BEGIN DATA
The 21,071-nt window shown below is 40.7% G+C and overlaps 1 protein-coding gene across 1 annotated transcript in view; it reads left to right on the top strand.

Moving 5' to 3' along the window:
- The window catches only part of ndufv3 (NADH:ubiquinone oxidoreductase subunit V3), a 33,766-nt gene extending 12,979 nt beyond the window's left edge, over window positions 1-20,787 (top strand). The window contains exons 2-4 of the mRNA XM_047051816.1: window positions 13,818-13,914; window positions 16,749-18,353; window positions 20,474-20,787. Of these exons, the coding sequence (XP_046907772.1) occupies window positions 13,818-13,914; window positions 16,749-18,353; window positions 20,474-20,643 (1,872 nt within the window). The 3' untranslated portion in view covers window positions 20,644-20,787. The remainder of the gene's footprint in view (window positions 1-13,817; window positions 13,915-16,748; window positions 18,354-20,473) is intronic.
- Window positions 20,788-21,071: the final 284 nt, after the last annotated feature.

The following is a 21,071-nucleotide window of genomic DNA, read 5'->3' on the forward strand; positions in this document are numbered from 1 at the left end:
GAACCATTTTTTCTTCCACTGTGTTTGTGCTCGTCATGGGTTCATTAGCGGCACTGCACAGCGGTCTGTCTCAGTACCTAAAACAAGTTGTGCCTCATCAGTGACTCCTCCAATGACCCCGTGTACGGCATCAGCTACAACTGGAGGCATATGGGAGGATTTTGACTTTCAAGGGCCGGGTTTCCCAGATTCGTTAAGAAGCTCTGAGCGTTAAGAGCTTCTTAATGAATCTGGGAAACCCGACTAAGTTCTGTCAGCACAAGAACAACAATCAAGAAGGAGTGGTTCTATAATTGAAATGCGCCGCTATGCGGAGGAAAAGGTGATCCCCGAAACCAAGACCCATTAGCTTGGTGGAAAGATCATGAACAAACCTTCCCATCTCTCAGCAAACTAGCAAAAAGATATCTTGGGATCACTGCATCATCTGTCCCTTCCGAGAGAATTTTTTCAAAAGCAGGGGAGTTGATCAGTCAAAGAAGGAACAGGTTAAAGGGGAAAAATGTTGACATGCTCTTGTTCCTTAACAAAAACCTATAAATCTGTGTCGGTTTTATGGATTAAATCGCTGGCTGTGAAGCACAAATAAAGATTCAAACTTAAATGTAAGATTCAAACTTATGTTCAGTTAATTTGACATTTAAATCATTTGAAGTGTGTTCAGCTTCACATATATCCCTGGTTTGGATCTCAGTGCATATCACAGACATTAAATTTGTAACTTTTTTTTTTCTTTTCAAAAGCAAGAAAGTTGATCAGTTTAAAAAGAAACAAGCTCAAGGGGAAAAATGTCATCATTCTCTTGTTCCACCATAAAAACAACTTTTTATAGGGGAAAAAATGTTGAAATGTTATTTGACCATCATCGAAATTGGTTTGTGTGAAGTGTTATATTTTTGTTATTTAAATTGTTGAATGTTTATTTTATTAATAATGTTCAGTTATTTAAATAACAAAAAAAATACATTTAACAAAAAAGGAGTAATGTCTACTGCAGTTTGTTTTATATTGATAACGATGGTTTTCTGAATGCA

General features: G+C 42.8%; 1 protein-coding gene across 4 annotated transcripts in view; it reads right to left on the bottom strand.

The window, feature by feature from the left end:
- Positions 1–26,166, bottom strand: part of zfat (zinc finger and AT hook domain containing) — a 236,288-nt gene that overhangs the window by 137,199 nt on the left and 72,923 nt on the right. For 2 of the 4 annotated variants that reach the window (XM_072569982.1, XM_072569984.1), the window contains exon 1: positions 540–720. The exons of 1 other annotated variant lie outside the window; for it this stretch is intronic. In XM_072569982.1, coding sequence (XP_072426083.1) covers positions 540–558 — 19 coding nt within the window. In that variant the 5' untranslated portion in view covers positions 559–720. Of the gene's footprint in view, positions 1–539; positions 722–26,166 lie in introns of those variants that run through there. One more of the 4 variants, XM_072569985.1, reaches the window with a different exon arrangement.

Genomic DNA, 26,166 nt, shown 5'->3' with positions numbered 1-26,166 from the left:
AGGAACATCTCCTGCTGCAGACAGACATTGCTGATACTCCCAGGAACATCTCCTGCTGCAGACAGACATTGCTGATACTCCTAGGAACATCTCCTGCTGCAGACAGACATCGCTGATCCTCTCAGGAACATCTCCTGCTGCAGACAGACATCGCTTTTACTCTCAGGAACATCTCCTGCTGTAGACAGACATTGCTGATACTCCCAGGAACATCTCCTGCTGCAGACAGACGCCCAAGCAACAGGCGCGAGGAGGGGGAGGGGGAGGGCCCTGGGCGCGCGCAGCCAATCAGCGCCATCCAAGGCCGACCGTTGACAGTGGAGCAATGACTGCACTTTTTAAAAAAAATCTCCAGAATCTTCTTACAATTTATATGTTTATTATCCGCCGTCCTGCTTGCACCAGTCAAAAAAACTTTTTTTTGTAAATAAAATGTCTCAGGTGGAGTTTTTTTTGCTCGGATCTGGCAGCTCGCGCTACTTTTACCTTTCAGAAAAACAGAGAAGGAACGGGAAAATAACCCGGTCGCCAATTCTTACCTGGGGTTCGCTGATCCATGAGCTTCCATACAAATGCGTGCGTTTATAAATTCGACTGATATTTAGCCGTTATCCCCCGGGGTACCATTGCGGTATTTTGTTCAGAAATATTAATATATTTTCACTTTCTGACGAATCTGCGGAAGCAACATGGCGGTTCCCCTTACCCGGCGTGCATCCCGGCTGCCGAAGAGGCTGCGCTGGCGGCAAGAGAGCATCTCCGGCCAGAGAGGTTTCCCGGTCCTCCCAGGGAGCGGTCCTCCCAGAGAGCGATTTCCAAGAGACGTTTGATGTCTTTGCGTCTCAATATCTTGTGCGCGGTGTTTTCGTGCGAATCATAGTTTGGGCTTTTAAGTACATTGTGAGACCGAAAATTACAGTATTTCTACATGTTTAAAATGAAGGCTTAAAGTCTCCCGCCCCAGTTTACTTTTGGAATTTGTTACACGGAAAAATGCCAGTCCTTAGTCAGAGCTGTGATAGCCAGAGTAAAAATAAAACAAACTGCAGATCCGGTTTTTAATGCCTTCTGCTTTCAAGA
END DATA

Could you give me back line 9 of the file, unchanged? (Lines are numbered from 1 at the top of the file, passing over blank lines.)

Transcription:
- Positions 1–26,166, bottom strand: part of zfat (zinc finger and AT hook domain containing) — a 236,288-nt gene that overhangs the window by 137,199 nt on the left and 72,923 nt on the right. For 2 of the 4 annotated variants that reach the window (XM_072569982.1, XM_072569984.1), the window contains exon 1: positions 540–720. The exons of 1 other annotated variant lie outside the window; for it this stretch is intronic. In XM_072569982.1, coding sequence (XP_072426083.1) covers positions 540–558 — 19 coding nt within the window. In that variant the 5' untranslated portion in view covers positions 559–720. Of the gene's footprint in view, positions 1–539; positions 722–26,166 lie in introns of those variants that run through there. One more of the 4 variants, XM_072569985.1, reaches the window with a different exon arrangement.